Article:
Success for impression tests will vary depending on their purpose. One way I determine success is by setting up “criteria” with my stakeholders beforehand, to reach agreement on what qualifies as someone “getting it.” For instance, success can be something like “6 out of 10 participants successfully identified who the landing page was targeted at.”

Reaction cards

Photograph by Companion Platform

Reaction cards

Reaction cards use card sorting to understand how people perceive a design. The method is also sometimes referred to by its original name: the Microsoft Desirability Toolkit. That’s because in 2002, two researchers from Microsoft wrote a paper about how they were using 118 adjective-based cards to measure desirability.

Today, reaction cards have been written about by various industry experts. They are accepted as a well-grounded approach for garnering general insight into aesthetics.

When to use reaction cards

Reaction cards can be helpful if there are brand attributes that you want to convey with visuals. You can use reaction cards to determine whether your design elements are bringing these attributes to life in a nonverbal way.

Reaction cards can also be helpful when redefining components within a screen (such as sets of icons or logos) or when evaluating the cohesiveness of restyled design (such as the implementation of a new design system across a series of screens).

As Nielsen Norman Group notes, static screens help focus people’s eyes on the visuals and reduce distractions related to functionality.

How it works

Before the test, select a list of about 25 words that match your strategic values, devoid of descriptions related to functionality, content, or performance. These can be descriptive adjectives from the original 118-word list or custom brand words.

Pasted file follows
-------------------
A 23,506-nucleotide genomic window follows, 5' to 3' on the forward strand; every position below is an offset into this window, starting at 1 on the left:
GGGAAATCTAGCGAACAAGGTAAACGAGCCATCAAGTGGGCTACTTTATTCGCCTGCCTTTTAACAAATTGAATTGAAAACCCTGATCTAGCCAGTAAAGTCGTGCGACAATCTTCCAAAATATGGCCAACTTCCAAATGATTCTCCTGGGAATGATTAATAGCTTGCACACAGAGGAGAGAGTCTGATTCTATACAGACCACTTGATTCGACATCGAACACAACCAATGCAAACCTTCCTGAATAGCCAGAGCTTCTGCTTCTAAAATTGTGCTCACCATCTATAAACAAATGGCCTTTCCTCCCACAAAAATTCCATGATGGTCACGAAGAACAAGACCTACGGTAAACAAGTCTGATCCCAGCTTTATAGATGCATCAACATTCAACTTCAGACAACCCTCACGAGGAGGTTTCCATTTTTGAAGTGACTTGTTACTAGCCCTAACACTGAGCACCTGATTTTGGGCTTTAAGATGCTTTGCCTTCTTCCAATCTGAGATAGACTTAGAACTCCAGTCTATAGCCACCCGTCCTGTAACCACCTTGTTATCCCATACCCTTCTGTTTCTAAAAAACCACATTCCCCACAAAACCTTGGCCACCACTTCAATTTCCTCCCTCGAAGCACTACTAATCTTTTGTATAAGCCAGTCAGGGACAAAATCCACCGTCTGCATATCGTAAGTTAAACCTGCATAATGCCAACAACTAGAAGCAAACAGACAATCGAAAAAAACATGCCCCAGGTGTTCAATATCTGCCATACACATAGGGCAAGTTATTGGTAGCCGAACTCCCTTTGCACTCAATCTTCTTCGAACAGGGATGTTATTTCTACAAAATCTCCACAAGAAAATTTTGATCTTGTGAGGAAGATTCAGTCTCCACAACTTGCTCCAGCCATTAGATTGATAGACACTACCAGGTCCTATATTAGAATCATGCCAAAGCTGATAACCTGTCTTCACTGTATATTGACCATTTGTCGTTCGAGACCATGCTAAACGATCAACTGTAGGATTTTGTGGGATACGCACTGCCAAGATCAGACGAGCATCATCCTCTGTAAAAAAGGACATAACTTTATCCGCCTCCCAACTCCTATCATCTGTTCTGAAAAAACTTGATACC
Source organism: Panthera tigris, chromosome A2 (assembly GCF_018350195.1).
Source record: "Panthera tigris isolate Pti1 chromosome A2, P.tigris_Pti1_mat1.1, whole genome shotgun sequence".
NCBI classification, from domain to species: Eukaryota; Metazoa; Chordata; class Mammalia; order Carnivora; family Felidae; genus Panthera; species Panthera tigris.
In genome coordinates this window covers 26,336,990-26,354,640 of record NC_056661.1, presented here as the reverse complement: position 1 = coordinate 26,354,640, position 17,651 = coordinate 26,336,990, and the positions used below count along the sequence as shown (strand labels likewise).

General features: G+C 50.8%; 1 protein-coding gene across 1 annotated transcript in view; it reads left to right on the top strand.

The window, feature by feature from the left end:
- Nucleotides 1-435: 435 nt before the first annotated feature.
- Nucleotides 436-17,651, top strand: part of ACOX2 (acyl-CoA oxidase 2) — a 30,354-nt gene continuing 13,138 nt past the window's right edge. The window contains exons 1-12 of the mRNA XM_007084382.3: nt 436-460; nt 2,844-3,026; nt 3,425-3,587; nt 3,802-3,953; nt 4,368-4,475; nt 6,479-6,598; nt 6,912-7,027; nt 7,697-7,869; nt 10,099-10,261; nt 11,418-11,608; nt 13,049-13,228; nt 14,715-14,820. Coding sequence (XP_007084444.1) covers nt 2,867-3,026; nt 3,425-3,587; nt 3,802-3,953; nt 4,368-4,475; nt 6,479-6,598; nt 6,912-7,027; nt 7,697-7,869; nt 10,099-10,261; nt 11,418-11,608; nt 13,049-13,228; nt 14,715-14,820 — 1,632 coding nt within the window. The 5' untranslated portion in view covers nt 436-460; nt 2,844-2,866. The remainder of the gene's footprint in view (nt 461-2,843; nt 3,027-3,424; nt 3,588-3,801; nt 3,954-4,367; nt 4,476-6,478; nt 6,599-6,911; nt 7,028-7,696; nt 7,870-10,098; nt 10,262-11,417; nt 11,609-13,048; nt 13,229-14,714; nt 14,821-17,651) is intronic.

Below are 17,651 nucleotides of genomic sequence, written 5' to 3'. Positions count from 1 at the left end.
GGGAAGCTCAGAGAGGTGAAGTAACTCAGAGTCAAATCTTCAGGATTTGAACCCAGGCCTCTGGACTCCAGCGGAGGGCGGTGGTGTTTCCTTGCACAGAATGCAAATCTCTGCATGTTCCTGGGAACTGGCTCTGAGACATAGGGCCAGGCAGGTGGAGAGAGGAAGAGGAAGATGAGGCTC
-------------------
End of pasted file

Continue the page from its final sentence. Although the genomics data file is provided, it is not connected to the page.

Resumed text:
Ensure you have a mixture of positive-, neutral-, and negative-sentiment words. Then choose the words you think apply to your visual design, and the words that don’t apply.

Write the words on cards (physical or digital) and randomize the order of their presentation. I often alphabetize them to avoid bias.

During the test, ask people to sort the words into two columns: “Applies to this design” and “Does not apply to this design.”

After the test, analyze the results by creating a word cloud or frequency chart. Depending on your sample, create comparative word clouds or Venn diagrams based on the different word choices of each group of participants.

Measuring success

The Japanese graphic designer Kenya Hara says, “Design should function as part of a planning process.” With this in mind, reaction cards can be considered successful when you learn whether or not the target audience’s choices match your strategic intent, which then allows you to plan accordingly.

VisAWI

Photograph by Companion Platform

VisAWI

VisAWI, short for visual aesthetics of websites inventory, is a measurement to assess perceived visual aesthetics. It uses a four-statement, matrix-based format.

Psychologists created VisAWI to determine how people subjectively rate the pleasingness of a graphical interface. Graphical interfaces can range from prototypes to slide decks.

When to use it

VisAWI is helpful for evaluating high-fidelity digital prototypes and/or comparing two differently styled user journeys. This is because VisAWI was created to assess the relationship between layouts and color composition.

How it works

VisAWI recommends that you find about 20 people who fit your target audience.

Ask participants to briefly engage with your artifact—for example, through an open-ended, exploratory scenario. Timing will vary depending on whether it’s a comprehensive website or a brief, clickable prototype.